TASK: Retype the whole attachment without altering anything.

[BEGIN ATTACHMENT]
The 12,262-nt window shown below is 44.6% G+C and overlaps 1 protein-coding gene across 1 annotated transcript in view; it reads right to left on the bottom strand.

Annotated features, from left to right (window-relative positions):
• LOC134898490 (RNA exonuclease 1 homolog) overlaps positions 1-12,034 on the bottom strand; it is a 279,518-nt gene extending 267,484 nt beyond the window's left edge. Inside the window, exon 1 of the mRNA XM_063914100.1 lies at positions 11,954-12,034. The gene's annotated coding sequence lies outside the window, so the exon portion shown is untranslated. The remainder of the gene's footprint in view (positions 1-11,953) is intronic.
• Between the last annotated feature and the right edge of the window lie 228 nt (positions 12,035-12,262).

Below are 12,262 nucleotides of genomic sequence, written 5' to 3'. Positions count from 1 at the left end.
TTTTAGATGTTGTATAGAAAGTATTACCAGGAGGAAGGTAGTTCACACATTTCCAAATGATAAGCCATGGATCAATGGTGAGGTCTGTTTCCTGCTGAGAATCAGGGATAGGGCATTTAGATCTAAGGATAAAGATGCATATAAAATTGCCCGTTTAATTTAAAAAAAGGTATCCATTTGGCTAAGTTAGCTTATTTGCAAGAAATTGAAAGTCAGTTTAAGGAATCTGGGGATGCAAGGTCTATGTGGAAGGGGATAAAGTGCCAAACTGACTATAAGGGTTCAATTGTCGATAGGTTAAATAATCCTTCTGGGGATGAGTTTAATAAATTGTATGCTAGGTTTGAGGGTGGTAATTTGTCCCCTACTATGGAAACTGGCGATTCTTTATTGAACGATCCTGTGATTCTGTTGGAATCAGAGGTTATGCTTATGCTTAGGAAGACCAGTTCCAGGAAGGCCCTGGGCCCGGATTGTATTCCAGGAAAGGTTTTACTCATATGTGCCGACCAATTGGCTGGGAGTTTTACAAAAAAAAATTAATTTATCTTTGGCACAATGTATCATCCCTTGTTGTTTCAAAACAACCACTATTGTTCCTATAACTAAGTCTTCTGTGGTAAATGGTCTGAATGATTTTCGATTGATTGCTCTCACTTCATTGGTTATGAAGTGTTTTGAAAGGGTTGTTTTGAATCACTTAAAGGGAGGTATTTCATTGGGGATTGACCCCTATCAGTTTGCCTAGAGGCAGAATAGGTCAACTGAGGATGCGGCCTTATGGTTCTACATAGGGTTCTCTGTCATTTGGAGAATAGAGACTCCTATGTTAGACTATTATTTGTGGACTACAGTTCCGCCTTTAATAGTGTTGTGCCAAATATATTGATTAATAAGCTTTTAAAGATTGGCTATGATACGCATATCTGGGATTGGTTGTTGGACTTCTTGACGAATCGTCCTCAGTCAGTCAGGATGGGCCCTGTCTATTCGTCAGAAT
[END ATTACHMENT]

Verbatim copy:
The 12,262-nt window shown below is 44.6% G+C and overlaps 1 protein-coding gene across 1 annotated transcript in view; it reads right to left on the bottom strand.

Annotated features, from left to right (window-relative positions):
• LOC134898490 (RNA exonuclease 1 homolog) overlaps positions 1-12,034 on the bottom strand; it is a 279,518-nt gene extending 267,484 nt beyond the window's left edge. Inside the window, exon 1 of the mRNA XM_063914100.1 lies at positions 11,954-12,034. The gene's annotated coding sequence lies outside the window, so the exon portion shown is untranslated. The remainder of the gene's footprint in view (positions 1-11,953) is intronic.
• Between the last annotated feature and the right edge of the window lie 228 nt (positions 12,035-12,262).

Below are 12,262 nucleotides of genomic sequence, written 5' to 3'. Positions count from 1 at the left end.
TTTTAGATGTTGTATAGAAAGTATTACCAGGAGGAAGGTAGTTCACACATTTCCAAATGATAAGCCATGGATCAATGGTGAGGTCTGTTTCCTGCTGAGAATCAGGGATAGGGCATTTAGATCTAAGGATAAAGATGCATATAAAATTGCCCGTTTAATTTAAAAAAAGGTATCCATTTGGCTAAGTTAGCTTATTTGCAAGAAATTGAAAGTCAGTTTAAGGAATCTGGGGATGCAAGGTCTATGTGGAAGGGGATAAAGTGCCAAACTGACTATAAGGGTTCAATTGTCGATAGGTTAAATAATCCTTCTGGGGATGAGTTTAATAAATTGTATGCTAGGTTTGAGGGTGGTAATTTGTCCCCTACTATGGAAACTGGCGATTCTTTATTGAACGATCCTGTGATTCTGTTGGAATCAGAGGTTATGCTTATGCTTAGGAAGACCAGTTCCAGGAAGGCCCTGGGCCCGGATTGTATTCCAGGAAAGGTTTTACTCATATGTGCCGACCAATTGGCTGGGAGTTTTACAAAAAAAAATTAATTTATCTTTGGCACAATGTATCATCCCTTGTTGTTTCAAAACAACCACTATTGTTCCTATAACTAAGTCTTCTGTGGTAAATGGTCTGAATGATTTTCGATTGATTGCTCTCACTTCATTGGTTATGAAGTGTTTTGAAAGGGTTGTTTTGAATCACTTAAAGGGAGGTATTTCATTGGGGATTGACCCCTATCAGTTTGCCTAGAGGCAGAATAGGTCAACTGAGGATGCGGCCTTATGGTTCTACATAGGGTTCTCTGTCATTTGGAGAATAGAGACTCCTATGTTAGACTATTATTTGTGGACTACAGTTCCGCCTTTAATAGTGTTGTGCCAAATATATTGATTAATAAGCTTTTAAAGATTGGCTATGATACGCATATCTGGGATTGGTTGTTGGACTTCTTGACGAATCGTCCTCAGTCAGTCAGGATGGGCCCTGTCTATTCGTCAGAAT